Runner Therapy: Stretches for Deep Lower Back Muscles
Question for Runner Therapy: Can you recommend deep lower back muscles stretches?
Marisa from Runner Therapy Says: The lower back is my nemesis professionally. Not just because it is the subject of the most annoying questions I get at dinner parties and casual meetings…”Oh , your a physical therapist? I have this lower back pain…”. As if I can in one conversation change the state of their pain forever. Unfortunately, the back is extremely complex. It can’t be solved or even mostly fixed in one conversation. One reason for this is the amount of joints making up the lower back is greater than almost anywhere in the body (only second to the mid back really). The second reason is because we use it literally all day, whether sitting, standing or even some laying down positions. It never gets a break.
The keys with low back pain are:
1. Gaining flexibility and mobility, not necessarily strength:
The spine wants more than anything to have freedom of movement. That not only means free range of motion in bending and rotating, but minimal strain from tight muscles attaching to its many joints
2. Consistency of stretching and range of motion movements:
The ‘if you don’t use it you lose it’ mentality especially applies. Thus it is more advantageous to do the exercises every hour or so even if for 5 minutes than once a day for 2 hours. The more you sit still, the tighter the spine gets. It used to be doctors placed patients on bed rest. Now they realize the rest just made the patient tighter.
3. Daily posture/positioning:
The everyday positions we put our spine in are far more debilitating over time than traumatic incidents. These ‘micro-traumas’ must be minimized with consistent good posture with the spine in a neutral, active, non-slumped position.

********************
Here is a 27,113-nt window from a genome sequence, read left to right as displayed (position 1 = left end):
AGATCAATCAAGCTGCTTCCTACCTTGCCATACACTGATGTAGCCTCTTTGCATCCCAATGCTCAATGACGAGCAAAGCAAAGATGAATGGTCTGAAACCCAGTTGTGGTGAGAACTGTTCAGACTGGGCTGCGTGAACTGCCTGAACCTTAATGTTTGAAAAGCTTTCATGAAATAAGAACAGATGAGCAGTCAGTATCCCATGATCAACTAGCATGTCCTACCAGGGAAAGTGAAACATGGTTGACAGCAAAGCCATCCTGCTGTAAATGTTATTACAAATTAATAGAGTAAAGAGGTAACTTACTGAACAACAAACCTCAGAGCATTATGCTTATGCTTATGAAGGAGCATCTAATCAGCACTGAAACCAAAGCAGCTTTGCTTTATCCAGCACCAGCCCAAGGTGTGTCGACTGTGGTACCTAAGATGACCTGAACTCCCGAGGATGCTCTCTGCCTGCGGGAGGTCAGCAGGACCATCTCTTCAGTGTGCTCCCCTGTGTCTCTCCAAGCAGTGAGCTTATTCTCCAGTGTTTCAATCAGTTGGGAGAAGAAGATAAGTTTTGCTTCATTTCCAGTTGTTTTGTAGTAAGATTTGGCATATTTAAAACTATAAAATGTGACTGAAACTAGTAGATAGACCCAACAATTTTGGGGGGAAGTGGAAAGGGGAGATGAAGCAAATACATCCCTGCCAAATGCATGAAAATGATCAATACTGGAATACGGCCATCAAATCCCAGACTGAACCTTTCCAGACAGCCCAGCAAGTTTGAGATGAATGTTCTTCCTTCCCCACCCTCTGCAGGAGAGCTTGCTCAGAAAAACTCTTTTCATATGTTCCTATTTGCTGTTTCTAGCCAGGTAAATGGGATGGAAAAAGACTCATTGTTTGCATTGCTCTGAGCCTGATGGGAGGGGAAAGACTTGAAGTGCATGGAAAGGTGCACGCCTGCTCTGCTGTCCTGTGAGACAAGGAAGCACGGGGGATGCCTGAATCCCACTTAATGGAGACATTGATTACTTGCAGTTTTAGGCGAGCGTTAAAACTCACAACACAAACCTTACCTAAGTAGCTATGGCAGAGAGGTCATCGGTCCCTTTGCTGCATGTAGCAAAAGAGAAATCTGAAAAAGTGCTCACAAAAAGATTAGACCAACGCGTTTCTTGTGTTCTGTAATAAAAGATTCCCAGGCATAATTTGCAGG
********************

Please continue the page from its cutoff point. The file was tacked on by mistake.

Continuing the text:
The best exercises are also the most simple.
- Prone Press-ups: Laying on your stomach, push up on either your forearms or your hands as far as you can arch your back with no discomfort at all. Try not to use any back or butt muscles…just use your hands and arms so the stretch is passive. Hold 3 seconds and come back down slowly. Repeat 3 sets of 10 several times a day. If you cant lie down at work, do the standing backward bend instead.
- Child’s pose: Hold this position and relax stretching the fingertips forward and the ‘sit bones’ backward to feel some tension in the spine. 30 second hold as often as possible daily.
- Cat/cow or angry cat stretch: On all fours, round the back from the pelvis pulling your abs in. Then let the mid section and belly hang as you rotate the pelvis back down. Perform several repetitions as often as you can, always leading with the pelvis, not the back.
- Lumbar rotation: Laying on your back, gently let the knees fall side to side as far as they can go with no discomfort. Repeat this 10 times on each side as often as possible
So don’t push through pain thinking “no pain, no gain”. Instead, keep moving, keep using and increasing your range of motion while sitting in good, active posture. Take care of it…it needs to hold you up for a lifetime!
Do you have lower back pain during or after running? What ways do you keep your lower back strong? Do you practice yoga or incorporate poses into your daily stretching? What other tips do you have for lower back health?
(Marisa, a MS PT SCS ATC, is a member of iRunnerBlog’s team and writes the Runner Therapy column, she is a physical therapist in private practice in midtown NYC called Dash Physical Therapy. She one of only a dozen or so physical therapists in the state of NY to be board certified in sports.)